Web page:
This is the first blog post in a series that examines different programmatic buying tactics. In this post, I will outline how programmatic buying works.
Programmatic advertising is reshaping the way digital media inventory is bought and sold and it is growing, fast. This year 66 percent of marketers expect to increase their programmatic advertising budgets, according to AdRoll.
Today, we are living in an increasingly programmatic world with programmatic advertising set to consume half of display and video ad budgets by 2019, reported Magna Global.
With such intense hype and money surrounding programmatic media buying, many of the tactics can be easily misunderstood.
This is the first in a series of blog posts where I intend to unpack the different programmatic media buying tactics, their pitfalls and their strengths. In this first post, I will walk you through the basics of programmatic media buying and a high level view of the different tactics and when and how to use them.
It all starts with the marketing funnel
First off, let’s start with the basics, where does display advertising fit in the marketing funnel? If you are not familiar with the concept of the marketing funnel or purchase funnel, it is the various stages of a prospect’s journey from the first interaction with your brand to the ultimate goal: conversion.
Almost all websites have a funnel they use to guide the prospect’s journey. The only thing that differs from site to site is the desired conversion or action they are striving for. In some cases, it might just be consuming content which might be the case for a media site or it could be signing up for a newsletter, building an email list or purchasing goods or services. All of these are types of conversions.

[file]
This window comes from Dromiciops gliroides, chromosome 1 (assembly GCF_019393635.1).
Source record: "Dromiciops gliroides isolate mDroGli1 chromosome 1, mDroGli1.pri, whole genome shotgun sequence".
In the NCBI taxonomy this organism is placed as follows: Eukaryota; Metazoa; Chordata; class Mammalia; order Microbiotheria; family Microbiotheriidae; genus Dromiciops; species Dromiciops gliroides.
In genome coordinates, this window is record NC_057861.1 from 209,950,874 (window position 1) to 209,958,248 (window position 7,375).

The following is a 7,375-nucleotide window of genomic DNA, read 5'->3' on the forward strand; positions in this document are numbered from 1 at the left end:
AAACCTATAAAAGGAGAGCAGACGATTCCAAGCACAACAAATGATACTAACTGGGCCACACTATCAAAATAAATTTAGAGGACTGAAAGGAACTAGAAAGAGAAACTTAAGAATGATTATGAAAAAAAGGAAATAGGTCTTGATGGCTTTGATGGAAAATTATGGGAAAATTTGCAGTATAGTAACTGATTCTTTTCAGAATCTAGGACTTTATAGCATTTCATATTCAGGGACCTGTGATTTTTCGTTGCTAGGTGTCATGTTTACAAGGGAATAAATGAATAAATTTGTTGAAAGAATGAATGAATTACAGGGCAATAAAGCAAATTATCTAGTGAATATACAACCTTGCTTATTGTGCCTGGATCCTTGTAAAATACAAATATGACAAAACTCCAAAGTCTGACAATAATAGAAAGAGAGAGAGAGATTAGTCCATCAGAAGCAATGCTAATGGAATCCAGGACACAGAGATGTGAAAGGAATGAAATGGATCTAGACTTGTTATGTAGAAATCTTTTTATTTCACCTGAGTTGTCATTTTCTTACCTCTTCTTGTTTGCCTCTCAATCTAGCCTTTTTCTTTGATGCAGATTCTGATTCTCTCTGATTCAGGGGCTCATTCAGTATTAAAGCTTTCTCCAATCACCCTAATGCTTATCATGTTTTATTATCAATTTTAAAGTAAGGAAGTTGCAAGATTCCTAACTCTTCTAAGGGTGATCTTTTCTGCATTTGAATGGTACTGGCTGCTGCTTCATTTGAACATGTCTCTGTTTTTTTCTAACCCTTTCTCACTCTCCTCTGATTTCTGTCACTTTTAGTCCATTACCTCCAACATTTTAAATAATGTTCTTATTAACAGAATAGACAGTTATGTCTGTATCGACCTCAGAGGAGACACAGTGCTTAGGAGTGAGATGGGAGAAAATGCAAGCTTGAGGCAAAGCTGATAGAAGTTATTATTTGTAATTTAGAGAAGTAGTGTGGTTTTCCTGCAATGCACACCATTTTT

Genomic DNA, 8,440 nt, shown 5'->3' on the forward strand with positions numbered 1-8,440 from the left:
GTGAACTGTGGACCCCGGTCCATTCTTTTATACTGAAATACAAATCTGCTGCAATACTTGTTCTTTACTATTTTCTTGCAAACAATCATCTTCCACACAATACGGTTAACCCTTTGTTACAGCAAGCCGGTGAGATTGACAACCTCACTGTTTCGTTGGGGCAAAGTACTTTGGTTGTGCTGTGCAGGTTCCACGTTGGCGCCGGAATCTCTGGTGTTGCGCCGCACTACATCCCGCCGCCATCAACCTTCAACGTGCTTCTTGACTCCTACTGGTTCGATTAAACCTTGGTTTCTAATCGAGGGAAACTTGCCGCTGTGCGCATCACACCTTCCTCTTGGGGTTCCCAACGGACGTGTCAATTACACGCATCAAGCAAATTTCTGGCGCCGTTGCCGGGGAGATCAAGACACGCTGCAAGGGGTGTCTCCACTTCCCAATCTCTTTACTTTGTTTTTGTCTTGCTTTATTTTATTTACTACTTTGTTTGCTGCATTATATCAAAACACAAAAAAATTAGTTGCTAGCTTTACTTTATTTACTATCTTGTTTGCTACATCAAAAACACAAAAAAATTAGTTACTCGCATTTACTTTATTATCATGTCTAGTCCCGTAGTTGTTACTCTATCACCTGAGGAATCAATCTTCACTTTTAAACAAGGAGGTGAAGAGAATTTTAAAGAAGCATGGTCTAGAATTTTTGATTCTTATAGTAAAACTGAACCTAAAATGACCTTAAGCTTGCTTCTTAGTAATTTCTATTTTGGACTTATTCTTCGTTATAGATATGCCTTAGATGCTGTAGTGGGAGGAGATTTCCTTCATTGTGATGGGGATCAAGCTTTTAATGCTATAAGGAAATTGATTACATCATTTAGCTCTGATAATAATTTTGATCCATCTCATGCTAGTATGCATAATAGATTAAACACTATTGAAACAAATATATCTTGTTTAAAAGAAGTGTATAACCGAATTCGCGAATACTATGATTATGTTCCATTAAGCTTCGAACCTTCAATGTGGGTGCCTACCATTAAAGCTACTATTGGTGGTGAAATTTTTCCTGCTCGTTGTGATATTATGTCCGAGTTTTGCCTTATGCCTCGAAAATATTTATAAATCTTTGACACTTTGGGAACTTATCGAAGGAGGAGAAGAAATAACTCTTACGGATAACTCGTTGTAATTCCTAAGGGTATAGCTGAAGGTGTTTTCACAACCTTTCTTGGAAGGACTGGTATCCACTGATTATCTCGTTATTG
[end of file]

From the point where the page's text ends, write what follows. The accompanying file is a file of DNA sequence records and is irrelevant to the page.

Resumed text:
Image source: Flickr
As the image above shows, there are 4 basic stages in the marketing funnel: awareness, interest, consideration and conversion.
Programmatic display campaigns can help at each stage of the marketing funnel by building awareness, creating interest, driving consideration and finally leading to conversion. Let’s take a look at what types of campaigns can be used to help support the marketing funnel.
Awareness - Basic Programmatic Prospecting Campaign
The first type of campaign is a basic prospecting campaign which usually targets a wider audience and can be referred to as prospecting, branding or Run of Network (RON). They usually target certain geographical locations, languages and other contextual categories. These campaigns are used to cast a wide net and are a perfect way to build awareness of your company or product/service.
When building a basic prospecting campaign, I like to start with a wide target audience. Then, as the campaign progresses and enough data becomes available, start optimizing by moving different target audiences into their own campaign subset or what is commonly referred to as flights. Typically, I break up the target audience into different flights which generate the most conversions in terms of click-throughs and view-throughs. I then continue to explore new pockets of inventory with basic prospecting.
A good tip, is to always have a specific flight to look for new inventory. The web is an ever changing ecosystem and the sources of traffic which performed well for you once may change over time as your site evolves or is discovered by new users.
I will go into more detail in my next post about flight setup and optimization, but always keep in mind that, no matter what your client believes is the best source of inventory, there is always a source they haven’t found. And it is your job as a campaign manager to find those users and bring them to the site.